Debbie Lackerstein is a lecturer in History at UNSW Canberra. She teaches undergraduate and postgraduate courses on the Second World War and on modern genocide and researches in these areas and in Vichy France. Undergraduates at UNSW Canberra are trainee officers in the Army, Air Force and Navy at the Australian Defence Force Academy.
Brockbank, Anne and Ian McGill. Facilitating Reflective Learning in Higher Education. 2nd ed. Maidenhead: Society for Research into Higher Education and Open UP, 2007.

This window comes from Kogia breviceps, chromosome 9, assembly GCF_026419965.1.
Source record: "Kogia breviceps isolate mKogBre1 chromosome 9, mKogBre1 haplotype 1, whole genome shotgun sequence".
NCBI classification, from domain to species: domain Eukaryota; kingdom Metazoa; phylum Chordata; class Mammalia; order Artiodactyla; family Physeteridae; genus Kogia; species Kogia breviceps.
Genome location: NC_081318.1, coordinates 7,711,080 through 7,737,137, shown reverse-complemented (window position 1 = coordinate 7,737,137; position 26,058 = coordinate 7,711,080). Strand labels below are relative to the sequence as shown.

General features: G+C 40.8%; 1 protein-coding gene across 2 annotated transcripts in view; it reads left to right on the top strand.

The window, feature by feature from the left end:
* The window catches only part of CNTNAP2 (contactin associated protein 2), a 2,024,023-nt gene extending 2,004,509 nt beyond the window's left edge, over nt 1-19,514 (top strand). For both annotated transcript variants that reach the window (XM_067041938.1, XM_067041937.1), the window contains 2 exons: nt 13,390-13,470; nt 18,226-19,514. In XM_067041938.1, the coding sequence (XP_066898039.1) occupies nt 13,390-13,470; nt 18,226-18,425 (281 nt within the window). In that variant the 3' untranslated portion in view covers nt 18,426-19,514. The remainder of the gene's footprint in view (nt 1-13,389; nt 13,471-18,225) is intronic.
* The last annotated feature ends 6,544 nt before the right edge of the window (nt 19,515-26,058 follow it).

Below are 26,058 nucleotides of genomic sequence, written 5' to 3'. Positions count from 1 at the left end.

Lemkin, Raphael, ‘Acts Constituting a General (Transnational) Danger Considered as Offences against the Law of Nations.’ 1933. <http://www.preventgenocide.org/lemkin/madrid1933-english.htm>. 19 Sep. 2018.
Power, Samantha. A Problem from Hell: America and the Age of Genocide. New York: Basic Books, 2002.